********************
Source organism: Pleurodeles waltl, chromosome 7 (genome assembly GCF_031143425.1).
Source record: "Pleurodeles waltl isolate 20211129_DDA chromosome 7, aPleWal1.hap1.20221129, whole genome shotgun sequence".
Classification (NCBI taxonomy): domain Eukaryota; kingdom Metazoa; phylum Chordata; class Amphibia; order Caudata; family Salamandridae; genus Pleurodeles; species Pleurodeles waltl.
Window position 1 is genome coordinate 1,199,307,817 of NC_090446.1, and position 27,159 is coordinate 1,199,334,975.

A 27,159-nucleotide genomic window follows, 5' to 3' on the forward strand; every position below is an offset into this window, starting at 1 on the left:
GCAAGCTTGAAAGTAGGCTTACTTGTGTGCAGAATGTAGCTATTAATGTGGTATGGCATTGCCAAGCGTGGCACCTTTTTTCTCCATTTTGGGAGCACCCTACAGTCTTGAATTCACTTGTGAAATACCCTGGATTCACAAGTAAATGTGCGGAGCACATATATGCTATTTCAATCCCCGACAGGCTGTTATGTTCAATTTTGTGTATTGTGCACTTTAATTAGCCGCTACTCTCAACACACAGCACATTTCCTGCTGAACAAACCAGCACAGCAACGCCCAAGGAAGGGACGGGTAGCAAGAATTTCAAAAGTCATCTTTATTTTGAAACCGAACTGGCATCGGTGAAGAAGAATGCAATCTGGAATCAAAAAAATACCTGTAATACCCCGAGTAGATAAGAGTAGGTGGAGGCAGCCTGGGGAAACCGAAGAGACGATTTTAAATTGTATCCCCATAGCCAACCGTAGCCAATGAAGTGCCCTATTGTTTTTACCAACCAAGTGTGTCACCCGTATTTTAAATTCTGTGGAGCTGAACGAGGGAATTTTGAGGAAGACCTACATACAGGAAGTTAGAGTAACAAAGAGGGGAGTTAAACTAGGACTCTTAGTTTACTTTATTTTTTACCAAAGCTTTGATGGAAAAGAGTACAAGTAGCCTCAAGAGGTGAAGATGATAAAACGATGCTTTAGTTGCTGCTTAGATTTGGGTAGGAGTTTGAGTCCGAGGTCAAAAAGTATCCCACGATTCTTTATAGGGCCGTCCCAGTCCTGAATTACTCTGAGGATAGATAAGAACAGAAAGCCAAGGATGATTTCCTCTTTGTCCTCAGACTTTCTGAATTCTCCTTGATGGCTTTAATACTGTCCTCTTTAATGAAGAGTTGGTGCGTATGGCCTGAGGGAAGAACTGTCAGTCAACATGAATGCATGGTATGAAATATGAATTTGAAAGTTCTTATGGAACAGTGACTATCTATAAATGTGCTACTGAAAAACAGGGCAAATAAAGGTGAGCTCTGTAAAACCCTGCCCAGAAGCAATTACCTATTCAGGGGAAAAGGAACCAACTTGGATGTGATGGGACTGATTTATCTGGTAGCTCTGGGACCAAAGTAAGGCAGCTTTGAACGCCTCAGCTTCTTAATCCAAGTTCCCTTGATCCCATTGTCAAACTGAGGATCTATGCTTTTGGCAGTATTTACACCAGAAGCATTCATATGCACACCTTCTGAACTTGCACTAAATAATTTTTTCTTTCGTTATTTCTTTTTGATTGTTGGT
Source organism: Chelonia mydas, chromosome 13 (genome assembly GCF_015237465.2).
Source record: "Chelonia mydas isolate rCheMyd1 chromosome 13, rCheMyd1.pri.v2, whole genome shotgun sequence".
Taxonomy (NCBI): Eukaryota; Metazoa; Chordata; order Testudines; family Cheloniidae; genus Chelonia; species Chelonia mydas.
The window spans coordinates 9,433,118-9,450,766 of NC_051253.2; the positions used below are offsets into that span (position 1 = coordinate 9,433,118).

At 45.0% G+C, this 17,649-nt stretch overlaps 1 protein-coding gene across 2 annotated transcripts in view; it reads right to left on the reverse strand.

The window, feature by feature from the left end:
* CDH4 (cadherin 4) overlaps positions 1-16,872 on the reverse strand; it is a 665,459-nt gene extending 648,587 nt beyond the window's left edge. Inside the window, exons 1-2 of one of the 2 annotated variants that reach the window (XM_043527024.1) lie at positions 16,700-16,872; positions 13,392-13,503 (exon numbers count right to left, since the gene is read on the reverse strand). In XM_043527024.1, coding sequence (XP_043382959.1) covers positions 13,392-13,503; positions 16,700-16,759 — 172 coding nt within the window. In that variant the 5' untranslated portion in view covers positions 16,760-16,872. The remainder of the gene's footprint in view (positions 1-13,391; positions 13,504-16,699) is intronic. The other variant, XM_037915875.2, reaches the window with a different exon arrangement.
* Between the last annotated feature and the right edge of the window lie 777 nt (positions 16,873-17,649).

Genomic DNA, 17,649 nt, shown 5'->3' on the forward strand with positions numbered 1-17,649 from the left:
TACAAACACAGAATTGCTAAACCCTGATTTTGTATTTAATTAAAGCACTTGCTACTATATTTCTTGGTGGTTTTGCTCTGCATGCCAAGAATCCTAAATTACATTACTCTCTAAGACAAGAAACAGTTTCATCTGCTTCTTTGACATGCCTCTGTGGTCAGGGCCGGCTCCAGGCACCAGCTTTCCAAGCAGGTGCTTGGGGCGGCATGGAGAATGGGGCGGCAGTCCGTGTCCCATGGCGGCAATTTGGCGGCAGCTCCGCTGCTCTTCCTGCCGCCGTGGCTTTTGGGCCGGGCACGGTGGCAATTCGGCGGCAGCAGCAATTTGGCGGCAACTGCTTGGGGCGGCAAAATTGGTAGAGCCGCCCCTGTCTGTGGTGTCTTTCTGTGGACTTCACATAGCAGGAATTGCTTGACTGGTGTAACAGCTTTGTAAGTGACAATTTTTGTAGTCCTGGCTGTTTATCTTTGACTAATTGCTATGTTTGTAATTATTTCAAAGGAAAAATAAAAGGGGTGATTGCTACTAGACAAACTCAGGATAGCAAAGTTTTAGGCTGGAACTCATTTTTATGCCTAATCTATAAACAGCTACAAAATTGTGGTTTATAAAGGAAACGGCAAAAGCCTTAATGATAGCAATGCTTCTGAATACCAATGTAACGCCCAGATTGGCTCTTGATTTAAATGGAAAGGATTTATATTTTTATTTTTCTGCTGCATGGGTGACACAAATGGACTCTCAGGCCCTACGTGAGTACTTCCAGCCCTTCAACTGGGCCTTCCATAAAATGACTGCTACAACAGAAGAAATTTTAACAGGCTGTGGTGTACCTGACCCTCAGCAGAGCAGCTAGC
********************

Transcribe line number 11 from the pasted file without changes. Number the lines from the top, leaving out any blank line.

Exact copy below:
At 45.0% G+C, this 17,649-nt stretch overlaps 1 protein-coding gene across 2 annotated transcripts in view; it reads right to left on the reverse strand.